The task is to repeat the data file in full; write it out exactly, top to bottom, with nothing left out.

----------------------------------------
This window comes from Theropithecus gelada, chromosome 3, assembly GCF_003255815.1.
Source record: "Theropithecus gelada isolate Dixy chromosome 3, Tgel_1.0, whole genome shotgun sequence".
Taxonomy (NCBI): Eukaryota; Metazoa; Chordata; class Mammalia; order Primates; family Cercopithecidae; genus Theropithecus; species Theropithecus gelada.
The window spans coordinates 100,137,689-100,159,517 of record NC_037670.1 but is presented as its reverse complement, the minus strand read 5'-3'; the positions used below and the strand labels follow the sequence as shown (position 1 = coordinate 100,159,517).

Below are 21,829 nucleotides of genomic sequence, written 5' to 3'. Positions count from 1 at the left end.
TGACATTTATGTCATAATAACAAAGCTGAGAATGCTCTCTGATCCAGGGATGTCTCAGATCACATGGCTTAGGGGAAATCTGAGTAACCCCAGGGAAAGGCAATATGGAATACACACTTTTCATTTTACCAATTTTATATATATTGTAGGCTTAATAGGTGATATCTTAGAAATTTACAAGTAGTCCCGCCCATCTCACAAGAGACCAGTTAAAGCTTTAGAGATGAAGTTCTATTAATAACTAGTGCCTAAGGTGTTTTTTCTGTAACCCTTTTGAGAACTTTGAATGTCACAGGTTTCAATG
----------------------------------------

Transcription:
This window comes from Theropithecus gelada, chromosome 3, assembly GCF_003255815.1.
Source record: "Theropithecus gelada isolate Dixy chromosome 3, Tgel_1.0, whole genome shotgun sequence".
Taxonomy (NCBI): Eukaryota; Metazoa; Chordata; class Mammalia; order Primates; family Cercopithecidae; genus Theropithecus; species Theropithecus gelada.
The window spans coordinates 100,137,689-100,159,517 of record NC_037670.1 but is presented as its reverse complement, the minus strand read 5'-3'; the positions used below and the strand labels follow the sequence as shown (position 1 = coordinate 100,159,517).

Below are 21,829 nucleotides of genomic sequence, written 5' to 3'. Positions count from 1 at the left end.
TGACATTTATGTCATAATAACAAAGCTGAGAATGCTCTCTGATCCAGGGATGTCTCAGATCACATGGCTTAGGGGAAATCTGAGTAACCCCAGGGAAAGGCAATATGGAATACACACTTTTCATTTTACCAATTTTATATATATTGTAGGCTTAATAGGTGATATCTTAGAAATTTACAAGTAGTCCCGCCCATCTCACAAGAGACCAGTTAAAGCTTTAGAGATGAAGTTCTATTAATAACTAGTGCCTAAGGTGTTTTTTCTGTAACCCTTTTGAGAACTTTGAATGTCACAGGTTTCAATG